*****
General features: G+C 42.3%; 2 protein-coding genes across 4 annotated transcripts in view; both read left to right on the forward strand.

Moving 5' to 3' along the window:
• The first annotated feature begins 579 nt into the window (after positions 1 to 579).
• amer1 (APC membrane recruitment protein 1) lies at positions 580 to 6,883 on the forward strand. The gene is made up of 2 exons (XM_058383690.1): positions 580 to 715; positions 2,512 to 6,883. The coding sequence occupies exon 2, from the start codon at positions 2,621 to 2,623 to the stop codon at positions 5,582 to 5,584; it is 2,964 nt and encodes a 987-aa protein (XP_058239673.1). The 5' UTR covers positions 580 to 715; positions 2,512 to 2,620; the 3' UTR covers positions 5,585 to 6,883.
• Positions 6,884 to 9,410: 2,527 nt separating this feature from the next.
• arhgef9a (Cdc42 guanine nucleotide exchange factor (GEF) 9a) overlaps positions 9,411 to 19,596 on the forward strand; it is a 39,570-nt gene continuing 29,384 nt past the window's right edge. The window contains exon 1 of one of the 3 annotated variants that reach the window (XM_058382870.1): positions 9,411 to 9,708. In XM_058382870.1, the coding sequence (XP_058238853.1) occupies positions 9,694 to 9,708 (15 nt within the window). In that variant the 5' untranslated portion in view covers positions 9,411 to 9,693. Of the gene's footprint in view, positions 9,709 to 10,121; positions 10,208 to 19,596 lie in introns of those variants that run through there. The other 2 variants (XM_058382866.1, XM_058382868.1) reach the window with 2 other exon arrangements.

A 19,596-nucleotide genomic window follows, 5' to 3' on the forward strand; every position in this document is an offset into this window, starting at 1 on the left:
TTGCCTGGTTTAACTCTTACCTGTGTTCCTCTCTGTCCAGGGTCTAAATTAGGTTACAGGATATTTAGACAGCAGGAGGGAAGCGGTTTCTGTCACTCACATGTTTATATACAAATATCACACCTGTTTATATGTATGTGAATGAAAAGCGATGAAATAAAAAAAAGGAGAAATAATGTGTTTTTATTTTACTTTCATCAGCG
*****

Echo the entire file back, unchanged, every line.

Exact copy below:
General features: G+C 42.3%; 2 protein-coding genes across 4 annotated transcripts in view; both read left to right on the forward strand.

Moving 5' to 3' along the window:
• The first annotated feature begins 579 nt into the window (after positions 1 to 579).
• amer1 (APC membrane recruitment protein 1) lies at positions 580 to 6,883 on the forward strand. The gene is made up of 2 exons (XM_058383690.1): positions 580 to 715; positions 2,512 to 6,883. The coding sequence occupies exon 2, from the start codon at positions 2,621 to 2,623 to the stop codon at positions 5,582 to 5,584; it is 2,964 nt and encodes a 987-aa protein (XP_058239673.1). The 5' UTR covers positions 580 to 715; positions 2,512 to 2,620; the 3' UTR covers positions 5,585 to 6,883.
• Positions 6,884 to 9,410: 2,527 nt separating this feature from the next.
• arhgef9a (Cdc42 guanine nucleotide exchange factor (GEF) 9a) overlaps positions 9,411 to 19,596 on the forward strand; it is a 39,570-nt gene continuing 29,384 nt past the window's right edge. The window contains exon 1 of one of the 3 annotated variants that reach the window (XM_058382870.1): positions 9,411 to 9,708. In XM_058382870.1, the coding sequence (XP_058238853.1) occupies positions 9,694 to 9,708 (15 nt within the window). In that variant the 5' untranslated portion in view covers positions 9,411 to 9,693. Of the gene's footprint in view, positions 9,709 to 10,121; positions 10,208 to 19,596 lie in introns of those variants that run through there. The other 2 variants (XM_058382866.1, XM_058382868.1) reach the window with 2 other exon arrangements.

A 19,596-nucleotide genomic window follows, 5' to 3' on the forward strand; every position in this document is an offset into this window, starting at 1 on the left:
TTGCCTGGTTTAACTCTTACCTGTGTTCCTCTCTGTCCAGGGTCTAAATTAGGTTACAGGATATTTAGACAGCAGGAGGGAAGCGGTTTCTGTCACTCACATGTTTATATACAAATATCACACCTGTTTATATGTATGTGAATGAAAAGCGATGAAATAAAAAAAAGGAGAAATAATGTGTTTTTATTTTACTTTCATCAGCG